Looking back, it seems so long ago now when a co-worker first introduced me to the browser-based concept game of Minecraft. Which by the way, you can play for free over at the Minecraft website for their 10 year anniversary. The game itself has come a long way from its humble beginnings and has changed in many ways for the better, but as sit back and look at all this progress, I wonder just how much the game has left.
The struggle to stay relevant in an ever-changing market is by no means a shock for any developer. But Minecraft stands in a particularly difficult position as it also has to stand up to the test of time as well. Newer sandbox games have more to offer, better graphics and in some cases even a storyline to follow as well. There are obvious comparisons one could make with games such as Roblox or Trove, who look almost like Minecraft reskins with fancy new gameplay. The point here isn’t to compare games but to look at the current state of the game.
Minecraft has just recently had an update that adds new mechanics, mobs and even a sort of mini even driven raid system on our precious villager population. Previous updates have expanded on the oceans making them more explorable, and before that, the End got a city all of its own! All of these updates went towards making the world just a little bigger and more “alive”. The oceans are teaming with life, and the End has more to do instead of just going and taking down a dragon. With all these great expansions, what is left to do?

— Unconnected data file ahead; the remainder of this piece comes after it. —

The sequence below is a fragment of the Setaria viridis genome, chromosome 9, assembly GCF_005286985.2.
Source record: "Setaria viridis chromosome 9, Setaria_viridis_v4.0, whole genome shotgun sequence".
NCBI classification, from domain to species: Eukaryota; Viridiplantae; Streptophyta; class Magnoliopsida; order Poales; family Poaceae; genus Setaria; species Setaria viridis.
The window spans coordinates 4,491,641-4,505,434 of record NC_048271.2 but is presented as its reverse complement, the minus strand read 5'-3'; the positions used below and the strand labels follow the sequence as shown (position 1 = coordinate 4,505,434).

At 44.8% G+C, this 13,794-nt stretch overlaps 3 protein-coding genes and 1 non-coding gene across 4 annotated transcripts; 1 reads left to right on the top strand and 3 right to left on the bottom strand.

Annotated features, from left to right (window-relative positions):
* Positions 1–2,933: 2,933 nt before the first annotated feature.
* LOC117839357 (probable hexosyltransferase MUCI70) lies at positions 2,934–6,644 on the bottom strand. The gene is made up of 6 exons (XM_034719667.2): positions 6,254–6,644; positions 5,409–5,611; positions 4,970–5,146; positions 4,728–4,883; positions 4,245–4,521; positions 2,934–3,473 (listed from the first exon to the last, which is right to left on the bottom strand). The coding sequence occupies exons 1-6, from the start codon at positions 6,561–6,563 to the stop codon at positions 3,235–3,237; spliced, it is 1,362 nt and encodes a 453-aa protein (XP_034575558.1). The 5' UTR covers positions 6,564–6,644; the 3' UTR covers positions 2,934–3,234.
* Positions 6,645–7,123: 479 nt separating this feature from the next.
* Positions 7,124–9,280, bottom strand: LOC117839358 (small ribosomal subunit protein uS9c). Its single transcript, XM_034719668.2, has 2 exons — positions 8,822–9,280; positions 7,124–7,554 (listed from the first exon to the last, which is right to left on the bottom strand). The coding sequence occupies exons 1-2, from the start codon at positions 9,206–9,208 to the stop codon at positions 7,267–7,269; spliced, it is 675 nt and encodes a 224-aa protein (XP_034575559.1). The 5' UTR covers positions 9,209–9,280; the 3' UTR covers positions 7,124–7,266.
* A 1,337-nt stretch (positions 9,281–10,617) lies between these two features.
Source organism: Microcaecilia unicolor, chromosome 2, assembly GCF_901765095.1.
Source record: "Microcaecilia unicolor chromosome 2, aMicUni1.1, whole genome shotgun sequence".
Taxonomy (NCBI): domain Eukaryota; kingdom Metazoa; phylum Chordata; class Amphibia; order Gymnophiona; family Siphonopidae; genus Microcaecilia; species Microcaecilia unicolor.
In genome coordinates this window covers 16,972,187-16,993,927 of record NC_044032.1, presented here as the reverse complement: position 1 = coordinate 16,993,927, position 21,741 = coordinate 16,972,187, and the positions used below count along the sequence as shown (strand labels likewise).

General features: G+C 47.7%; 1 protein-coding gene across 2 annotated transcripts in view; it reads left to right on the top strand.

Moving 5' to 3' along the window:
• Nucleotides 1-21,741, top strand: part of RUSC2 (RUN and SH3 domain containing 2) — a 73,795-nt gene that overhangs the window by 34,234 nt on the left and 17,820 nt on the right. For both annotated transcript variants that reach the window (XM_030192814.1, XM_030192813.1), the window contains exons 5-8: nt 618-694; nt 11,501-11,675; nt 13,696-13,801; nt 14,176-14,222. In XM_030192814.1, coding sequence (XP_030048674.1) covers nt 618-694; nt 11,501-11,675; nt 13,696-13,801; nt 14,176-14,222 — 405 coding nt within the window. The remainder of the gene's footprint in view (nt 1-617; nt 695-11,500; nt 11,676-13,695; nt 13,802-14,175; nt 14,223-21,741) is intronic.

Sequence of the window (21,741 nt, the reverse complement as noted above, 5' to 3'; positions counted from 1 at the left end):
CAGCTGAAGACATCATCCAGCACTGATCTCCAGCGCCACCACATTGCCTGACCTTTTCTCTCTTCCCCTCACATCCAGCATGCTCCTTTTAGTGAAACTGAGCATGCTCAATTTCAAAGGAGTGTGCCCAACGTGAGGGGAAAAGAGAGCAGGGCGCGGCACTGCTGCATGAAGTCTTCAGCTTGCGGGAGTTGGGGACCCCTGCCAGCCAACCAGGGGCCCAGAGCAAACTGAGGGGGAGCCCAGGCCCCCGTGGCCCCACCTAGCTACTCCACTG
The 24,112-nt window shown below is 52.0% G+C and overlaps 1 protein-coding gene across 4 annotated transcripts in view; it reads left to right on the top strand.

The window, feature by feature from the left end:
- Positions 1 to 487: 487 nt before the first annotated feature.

Minecraft is a 10-year-old game, and even with its fancy ability now to have (paid for mini-servers) realms, it is becoming very apparent that the game is slowing down. Sales may still be up and the educational aspects of the game are still there as well, but the views are slowly fading and many of the original content creators have all but moved on. This is, of course, does not mean the game is dead by any means but perhaps moving into the “Classic” category.
With custom Java servers running games through PC instead of on consoles, the game can still be what you want it to be. But for the broader scope of the game accessible by cross-platform play, each new update feels like a slow but steady march towards a “sometimes” game. Even if we ignore the obvious cash grab in the form of microtransactions, Minecraft is slowly becoming a game that you only fire up to scratch that nostalgia itch before moving onto something else, or going back to your tried and true standby.